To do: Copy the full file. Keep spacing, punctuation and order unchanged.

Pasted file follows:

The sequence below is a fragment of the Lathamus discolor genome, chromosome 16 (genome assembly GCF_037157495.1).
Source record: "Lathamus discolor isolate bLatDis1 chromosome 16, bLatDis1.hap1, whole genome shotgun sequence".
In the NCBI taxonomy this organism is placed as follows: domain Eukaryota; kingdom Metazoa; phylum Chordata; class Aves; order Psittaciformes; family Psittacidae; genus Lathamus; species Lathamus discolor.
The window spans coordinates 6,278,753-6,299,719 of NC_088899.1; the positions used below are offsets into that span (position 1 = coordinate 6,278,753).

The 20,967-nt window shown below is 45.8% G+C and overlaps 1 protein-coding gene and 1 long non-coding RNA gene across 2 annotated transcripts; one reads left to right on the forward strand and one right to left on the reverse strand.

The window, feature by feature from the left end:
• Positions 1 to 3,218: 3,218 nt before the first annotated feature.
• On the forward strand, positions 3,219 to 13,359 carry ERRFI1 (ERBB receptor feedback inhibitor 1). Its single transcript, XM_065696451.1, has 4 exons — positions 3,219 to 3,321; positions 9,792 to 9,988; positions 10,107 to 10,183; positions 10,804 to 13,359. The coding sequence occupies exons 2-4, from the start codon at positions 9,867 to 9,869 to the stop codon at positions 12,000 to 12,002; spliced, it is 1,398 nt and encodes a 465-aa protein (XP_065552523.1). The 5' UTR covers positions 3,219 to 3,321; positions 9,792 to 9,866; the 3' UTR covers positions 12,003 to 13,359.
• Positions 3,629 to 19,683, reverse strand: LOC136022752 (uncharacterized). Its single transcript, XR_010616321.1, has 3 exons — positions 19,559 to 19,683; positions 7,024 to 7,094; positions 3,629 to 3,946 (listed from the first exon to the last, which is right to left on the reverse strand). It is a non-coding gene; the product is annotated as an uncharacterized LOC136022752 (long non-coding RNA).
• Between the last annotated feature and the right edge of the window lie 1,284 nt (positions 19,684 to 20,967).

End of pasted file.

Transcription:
The sequence below is a fragment of the Lathamus discolor genome, chromosome 16 (genome assembly GCF_037157495.1).
Source record: "Lathamus discolor isolate bLatDis1 chromosome 16, bLatDis1.hap1, whole genome shotgun sequence".
In the NCBI taxonomy this organism is placed as follows: domain Eukaryota; kingdom Metazoa; phylum Chordata; class Aves; order Psittaciformes; family Psittacidae; genus Lathamus; species Lathamus discolor.
The window spans coordinates 6,278,753-6,299,719 of NC_088899.1; the positions used below are offsets into that span (position 1 = coordinate 6,278,753).

The 20,967-nt window shown below is 45.8% G+C and overlaps 1 protein-coding gene and 1 long non-coding RNA gene across 2 annotated transcripts; one reads left to right on the forward strand and one right to left on the reverse strand.

The window, feature by feature from the left end:
• Positions 1 to 3,218: 3,218 nt before the first annotated feature.
• On the forward strand, positions 3,219 to 13,359 carry ERRFI1 (ERBB receptor feedback inhibitor 1). Its single transcript, XM_065696451.1, has 4 exons — positions 3,219 to 3,321; positions 9,792 to 9,988; positions 10,107 to 10,183; positions 10,804 to 13,359. The coding sequence occupies exons 2-4, from the start codon at positions 9,867 to 9,869 to the stop codon at positions 12,000 to 12,002; spliced, it is 1,398 nt and encodes a 465-aa protein (XP_065552523.1). The 5' UTR covers positions 3,219 to 3,321; positions 9,792 to 9,866; the 3' UTR covers positions 12,003 to 13,359.
• Positions 3,629 to 19,683, reverse strand: LOC136022752 (uncharacterized). Its single transcript, XR_010616321.1, has 3 exons — positions 19,559 to 19,683; positions 7,024 to 7,094; positions 3,629 to 3,946 (listed from the first exon to the last, which is right to left on the reverse strand). It is a non-coding gene; the product is annotated as an uncharacterized LOC136022752 (long non-coding RNA).
• Between the last annotated feature and the right edge of the window lie 1,284 nt (positions 19,684 to 20,967).